2

If the Matroska format is used, in certain framerates it doesn't record at exact input framerate, but rather at a little higher than the input framerate.

As an example:

ffmpeg -video_size 1920x1080 -f x11grab -framerate 30 -i :0.0 -c:v libx264rgb -crf 0 -preset ultrafast video.mkv

doesn't generate a recording at 30fps, but rather at 30.0003fps.

This is not good, because even a slight change in input framerate can cause major frame stutter. Unless ffmpeg is speeding up the stream by 1.00001x, which I don't think so when using x11grab.

To prove this, VLC can be used for checking the frame rate.

Is there any way to force exactly 30fps, or is this a format flaw?

Also, uname -a:

Linux linux 4.1.15-rt17-1-rt-fixedtimers #1 SMP PREEMPT RT Sat Jan 16 01:14:52 GMT+5 2016 x86_64 GNU/Linux
  • How does "major frame stutter" manifest itself? I can imagine sync issues but I can't quite picture how anything major could come from a 1 part per 10000 rate error. – Jim Mack May 12 '16 at 0:12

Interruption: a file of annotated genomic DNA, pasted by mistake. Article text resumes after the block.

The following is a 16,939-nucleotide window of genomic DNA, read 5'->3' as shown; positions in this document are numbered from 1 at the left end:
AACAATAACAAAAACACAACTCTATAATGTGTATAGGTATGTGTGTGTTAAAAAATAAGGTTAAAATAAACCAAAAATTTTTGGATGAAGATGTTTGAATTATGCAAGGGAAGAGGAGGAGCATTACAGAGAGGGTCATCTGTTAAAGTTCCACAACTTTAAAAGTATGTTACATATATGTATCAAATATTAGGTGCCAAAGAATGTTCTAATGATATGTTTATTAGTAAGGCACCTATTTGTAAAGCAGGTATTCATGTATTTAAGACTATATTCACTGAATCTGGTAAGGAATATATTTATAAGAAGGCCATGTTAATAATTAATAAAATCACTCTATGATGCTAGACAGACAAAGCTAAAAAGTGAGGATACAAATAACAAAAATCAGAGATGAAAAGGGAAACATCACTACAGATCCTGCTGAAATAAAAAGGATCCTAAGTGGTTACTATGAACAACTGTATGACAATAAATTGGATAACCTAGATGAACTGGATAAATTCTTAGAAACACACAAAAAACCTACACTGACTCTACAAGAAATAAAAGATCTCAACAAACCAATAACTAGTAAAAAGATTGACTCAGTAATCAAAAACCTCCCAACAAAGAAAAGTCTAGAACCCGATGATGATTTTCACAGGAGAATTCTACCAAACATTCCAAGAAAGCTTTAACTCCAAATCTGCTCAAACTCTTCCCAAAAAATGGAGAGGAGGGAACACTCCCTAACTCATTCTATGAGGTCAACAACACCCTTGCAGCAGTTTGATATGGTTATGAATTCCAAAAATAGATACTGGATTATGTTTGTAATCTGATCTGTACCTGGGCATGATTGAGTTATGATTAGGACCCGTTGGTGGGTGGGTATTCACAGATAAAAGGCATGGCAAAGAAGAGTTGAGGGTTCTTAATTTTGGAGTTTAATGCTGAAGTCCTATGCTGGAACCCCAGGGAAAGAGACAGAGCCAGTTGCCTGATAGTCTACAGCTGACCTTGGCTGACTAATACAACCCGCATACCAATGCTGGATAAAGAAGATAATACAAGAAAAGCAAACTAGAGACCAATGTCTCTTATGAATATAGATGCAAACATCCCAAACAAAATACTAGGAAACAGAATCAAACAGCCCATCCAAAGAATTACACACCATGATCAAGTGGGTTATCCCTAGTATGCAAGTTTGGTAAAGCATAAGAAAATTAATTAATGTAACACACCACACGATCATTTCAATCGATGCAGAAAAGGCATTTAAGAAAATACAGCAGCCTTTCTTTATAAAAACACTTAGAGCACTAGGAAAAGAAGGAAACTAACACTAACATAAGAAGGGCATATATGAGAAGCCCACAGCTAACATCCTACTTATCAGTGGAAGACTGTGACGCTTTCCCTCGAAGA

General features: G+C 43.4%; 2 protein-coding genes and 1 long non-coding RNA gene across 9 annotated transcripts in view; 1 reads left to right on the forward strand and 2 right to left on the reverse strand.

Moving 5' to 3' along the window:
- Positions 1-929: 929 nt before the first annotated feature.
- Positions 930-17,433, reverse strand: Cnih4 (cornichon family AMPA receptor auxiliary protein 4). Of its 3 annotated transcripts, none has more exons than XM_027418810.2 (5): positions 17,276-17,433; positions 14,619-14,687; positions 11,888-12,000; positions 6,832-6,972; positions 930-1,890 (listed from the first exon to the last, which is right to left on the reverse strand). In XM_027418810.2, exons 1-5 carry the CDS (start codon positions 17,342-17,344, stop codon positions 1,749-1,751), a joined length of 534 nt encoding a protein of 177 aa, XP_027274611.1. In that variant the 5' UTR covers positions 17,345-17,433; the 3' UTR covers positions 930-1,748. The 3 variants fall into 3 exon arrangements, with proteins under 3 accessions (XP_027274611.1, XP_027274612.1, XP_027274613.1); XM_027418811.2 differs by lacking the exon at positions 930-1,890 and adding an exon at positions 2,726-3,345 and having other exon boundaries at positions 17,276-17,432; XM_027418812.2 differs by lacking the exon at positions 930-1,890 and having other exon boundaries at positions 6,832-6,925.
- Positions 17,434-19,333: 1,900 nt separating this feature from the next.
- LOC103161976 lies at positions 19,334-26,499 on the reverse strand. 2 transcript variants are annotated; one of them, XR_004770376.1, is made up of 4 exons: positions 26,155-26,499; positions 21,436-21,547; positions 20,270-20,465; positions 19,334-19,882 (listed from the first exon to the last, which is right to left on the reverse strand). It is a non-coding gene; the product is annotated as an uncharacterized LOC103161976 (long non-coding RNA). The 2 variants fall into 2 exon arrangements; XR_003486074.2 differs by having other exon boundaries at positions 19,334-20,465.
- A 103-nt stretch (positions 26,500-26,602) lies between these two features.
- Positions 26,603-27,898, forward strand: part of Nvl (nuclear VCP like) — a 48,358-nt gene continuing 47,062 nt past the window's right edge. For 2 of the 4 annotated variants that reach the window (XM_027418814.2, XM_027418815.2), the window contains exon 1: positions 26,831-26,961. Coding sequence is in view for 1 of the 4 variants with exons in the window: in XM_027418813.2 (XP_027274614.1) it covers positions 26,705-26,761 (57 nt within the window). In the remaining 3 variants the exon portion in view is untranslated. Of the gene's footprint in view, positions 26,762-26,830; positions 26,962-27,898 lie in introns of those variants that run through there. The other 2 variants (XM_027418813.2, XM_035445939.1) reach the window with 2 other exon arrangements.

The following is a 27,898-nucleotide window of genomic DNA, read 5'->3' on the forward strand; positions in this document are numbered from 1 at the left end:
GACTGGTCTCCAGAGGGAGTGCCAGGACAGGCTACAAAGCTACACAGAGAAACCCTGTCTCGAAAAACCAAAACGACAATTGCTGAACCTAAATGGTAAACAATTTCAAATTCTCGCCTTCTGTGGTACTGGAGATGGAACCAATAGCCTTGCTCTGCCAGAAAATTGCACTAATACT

• Please show the complete console output from your ffmpeg command. – llogan May 12 '16 at 16:38
  • I just noticed this only happens on .mkv format. I'm updating information about this. Here's the paste: pastebin.com/yUbn1zrL – tildearrow May 13 '16 at 0:53
  • 1
    For recording to MKV, insert -vsync 0. Whatever rate the source supplies, MKV will encode the same timings. – Gyan May 13 '16 at 7:08
3

MKV does not store a frame rate in its container. So ffmpeg/vlc looks at the default duration of a frame instead. It sees 33.333ms and does the math, which is where your weird number comes from.

For more information, see: https://gitlab.com/mbunkus/mkvtoolnix/wikis/Wrong-frame-rate-displayed

To test this out, you can run ffprobe with -show_frames. I think you'll find the presentation times for each frame are spot on.

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